Stocking My Garden Shed Shelves

Stocking My Garden Shed Shelves

When I heard that on April 14th and 15th the Bonide company was going to donate their profits from the sale of their products in our store to Habit for Humanity Cape Cod, they had my attention. I routinely use many of their products through the course of the summer, so here was a change to be prepared for the season ahead and do something good for a local charity as well. As I started to make a shopping list in preparation for that weekend, I realized that our customers might be interested in knowing what some of our go-to products are, and why we keep them on hand.

Diatomaceous Earth I use DE for a number of purposes. First, when ever I plant some new annuals or veggies that are right-out-of-the-greenhouse-tender, I dust them lightly with DE to protect them from earwigs and slugs the first week that they are in the garden. I usually only have to dust them that one time, and I do it right after planting. I also dust new seedlings as they come out of the ground. Plants such as zinnias, chard, and beets, for example. This prevents the earwigs, cutworms and flea beetles from doing them in before they have a chance to develop any foliage. DE is a must for your emerging dahlia foliage for the same reason…earwigs love dahlias, and one application is usually enough to protect the young plants. I also use DE to knock back populations of squash bugs and cucumber beetles in the vegetable garden. Words of Caution: Don’t use DE more than necessary, and never dust flowers where bees forage…it’s an organic product but it doesn’t discriminate between an earwig and a bee. And don’t spread DE on a windy day when you will breath the dust, or wear a mask for protection – breathing dust of any kind isn’t good for your lungs.

Turbo This product is added to a sprayer so that whatever you’re using in the garden actually sticks onto the foliage. So, for example, when we spray our trees with Spinosad to kill the Winter Moth or Gypsy Moth larvae, we add Turbo to the sprayer. When we mix up an organic fungicide to use on our tomatoes for Early Blight, or our squash to control powdery mildew, we add Turbo. When we spray the broccoli and kale with Bt to control the cabbage loper larvae the Turbo insures that the Bt will actually coat the leaves and be there when the larvae start to munch. If you spray your plants with compost or seaweed-emulsion tea as a foliage feed, Turbo will help those organic feeds stick to the leaves so they can be absorbed. Basically, anything we put in our pump sprayer has Turbo in it.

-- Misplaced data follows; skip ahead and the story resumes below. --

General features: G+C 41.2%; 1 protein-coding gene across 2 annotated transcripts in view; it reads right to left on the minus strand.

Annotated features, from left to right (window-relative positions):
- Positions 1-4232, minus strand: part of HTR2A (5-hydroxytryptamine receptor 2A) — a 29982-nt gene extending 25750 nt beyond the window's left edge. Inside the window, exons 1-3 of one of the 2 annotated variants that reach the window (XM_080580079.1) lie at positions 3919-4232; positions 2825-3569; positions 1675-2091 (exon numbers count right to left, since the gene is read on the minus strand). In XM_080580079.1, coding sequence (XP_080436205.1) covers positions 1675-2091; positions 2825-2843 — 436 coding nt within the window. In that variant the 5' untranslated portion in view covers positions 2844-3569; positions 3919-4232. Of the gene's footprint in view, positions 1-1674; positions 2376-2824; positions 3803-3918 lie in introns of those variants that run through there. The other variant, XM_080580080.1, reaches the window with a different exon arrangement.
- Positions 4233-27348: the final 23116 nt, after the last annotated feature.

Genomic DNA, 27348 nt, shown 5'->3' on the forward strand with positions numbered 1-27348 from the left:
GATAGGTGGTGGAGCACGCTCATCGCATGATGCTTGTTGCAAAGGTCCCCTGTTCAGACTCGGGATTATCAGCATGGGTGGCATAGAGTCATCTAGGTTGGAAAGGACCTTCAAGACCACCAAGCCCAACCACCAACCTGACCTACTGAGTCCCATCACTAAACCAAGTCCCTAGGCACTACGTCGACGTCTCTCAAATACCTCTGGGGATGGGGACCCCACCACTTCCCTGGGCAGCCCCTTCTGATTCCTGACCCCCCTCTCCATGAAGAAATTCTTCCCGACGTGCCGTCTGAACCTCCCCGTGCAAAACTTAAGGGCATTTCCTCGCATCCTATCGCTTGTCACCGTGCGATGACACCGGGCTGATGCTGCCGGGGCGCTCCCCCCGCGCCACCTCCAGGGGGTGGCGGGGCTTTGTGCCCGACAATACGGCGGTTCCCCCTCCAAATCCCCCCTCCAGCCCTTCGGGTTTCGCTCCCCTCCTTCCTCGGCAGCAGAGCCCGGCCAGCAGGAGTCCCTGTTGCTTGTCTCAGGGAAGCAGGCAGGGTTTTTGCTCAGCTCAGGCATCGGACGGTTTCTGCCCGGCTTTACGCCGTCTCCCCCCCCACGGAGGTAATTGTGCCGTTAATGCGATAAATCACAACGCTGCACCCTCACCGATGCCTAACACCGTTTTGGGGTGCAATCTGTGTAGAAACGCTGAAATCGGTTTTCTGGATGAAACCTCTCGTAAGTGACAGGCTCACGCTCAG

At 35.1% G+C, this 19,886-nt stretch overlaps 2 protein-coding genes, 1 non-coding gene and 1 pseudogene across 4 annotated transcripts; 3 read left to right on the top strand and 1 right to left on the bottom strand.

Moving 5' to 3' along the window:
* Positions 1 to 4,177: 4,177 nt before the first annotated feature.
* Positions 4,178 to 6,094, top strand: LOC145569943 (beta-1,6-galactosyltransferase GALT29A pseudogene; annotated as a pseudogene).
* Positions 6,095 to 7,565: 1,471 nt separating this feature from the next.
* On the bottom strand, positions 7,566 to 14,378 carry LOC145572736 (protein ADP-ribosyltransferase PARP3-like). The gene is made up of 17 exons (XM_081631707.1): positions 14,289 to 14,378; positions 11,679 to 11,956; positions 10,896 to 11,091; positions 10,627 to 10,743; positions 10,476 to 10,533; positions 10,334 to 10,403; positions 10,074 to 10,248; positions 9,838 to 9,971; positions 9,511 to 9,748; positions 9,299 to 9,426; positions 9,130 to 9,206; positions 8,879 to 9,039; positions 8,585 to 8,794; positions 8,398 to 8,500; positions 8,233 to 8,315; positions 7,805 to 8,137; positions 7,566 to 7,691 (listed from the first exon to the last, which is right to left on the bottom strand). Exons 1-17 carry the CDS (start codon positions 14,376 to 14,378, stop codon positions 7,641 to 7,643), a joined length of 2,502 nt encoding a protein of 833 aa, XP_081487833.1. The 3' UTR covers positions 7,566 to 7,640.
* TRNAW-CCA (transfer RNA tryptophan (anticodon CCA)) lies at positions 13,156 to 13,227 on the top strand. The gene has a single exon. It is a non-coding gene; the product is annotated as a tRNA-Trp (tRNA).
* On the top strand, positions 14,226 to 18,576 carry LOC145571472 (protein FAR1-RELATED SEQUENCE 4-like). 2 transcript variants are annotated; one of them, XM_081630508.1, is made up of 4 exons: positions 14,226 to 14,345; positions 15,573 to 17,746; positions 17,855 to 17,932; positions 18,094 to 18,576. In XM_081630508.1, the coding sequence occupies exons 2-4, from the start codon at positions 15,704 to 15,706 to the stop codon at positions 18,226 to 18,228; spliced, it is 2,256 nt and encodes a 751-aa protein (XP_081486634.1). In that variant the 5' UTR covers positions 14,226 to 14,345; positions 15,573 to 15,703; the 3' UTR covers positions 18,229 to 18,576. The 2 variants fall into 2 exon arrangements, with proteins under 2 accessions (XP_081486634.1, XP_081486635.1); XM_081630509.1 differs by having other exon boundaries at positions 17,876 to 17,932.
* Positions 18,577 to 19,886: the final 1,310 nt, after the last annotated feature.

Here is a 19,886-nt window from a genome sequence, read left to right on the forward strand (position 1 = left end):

Mite-X  This has been my product of choice for spider mites, and since it is labeled for thrips, this year I will use it on my hydrangeas to see if it’s good at knocking the chilli thrips (Scirtothrips dorsalis) population down. Chilli thrips distort the foliage on hydrangeas, and it’s a relatively new pest on Cape Cod. I’ve always appreciated that this product is made of a range of plant oils, so I can use it on my indoor plants as well as outside.

Insecticidal Soap  Insecticidal soap should be on everyone’s shelf for use on aphids, whitefly, scale and assorted other common insects. The soap smothers the insects and eggs it covers, and actually penetrates insects’ cuticles, which causes cell collapse and desiccation. It’s a good “first response” insecticide and when used promptly often brings an infestation quickly under control.

Revitalize  I was pleased to see this fungicide on our shelves this year, because it offers us another choice in organic fungus control. The active ingredient is Bacillus amyloliquefaciens strain D747, one of the beneficial bacteria that out-competes fungi. I use such bio-fungicides  to control early blight on tomatoes, powdery mildew on squash, and leaf spot on chard where needed. And for those of you who have had difficulty with damping off (sudden death of seedlings), know that this product is listed on several extension sites as being helpful for those fungal conditions.  I will find the concentrate most useful and will most likely get two or three bottles for use all summer, since we spray our tomatoes every ten days to two weeks to dampen down the early blight.

Mosquito Beater If you’re planning on having barbecues, firepit gatherings, or other outdoor events this summer, you’ll want to have Mosquito Beater on hand. We used this two days before a large wedding was held on our property and the ceremony, cocktail hour and evening reception were completely mosquito-free! And because it’s made of plant-based oils, you don’t have to worry about harming dogs, kids, birds or other critters. So that’s my shopping list for April 14th and 15th at Country Garden…and that’s just the beginning of the helpful products you’ll find for your home, yard and gardens. 

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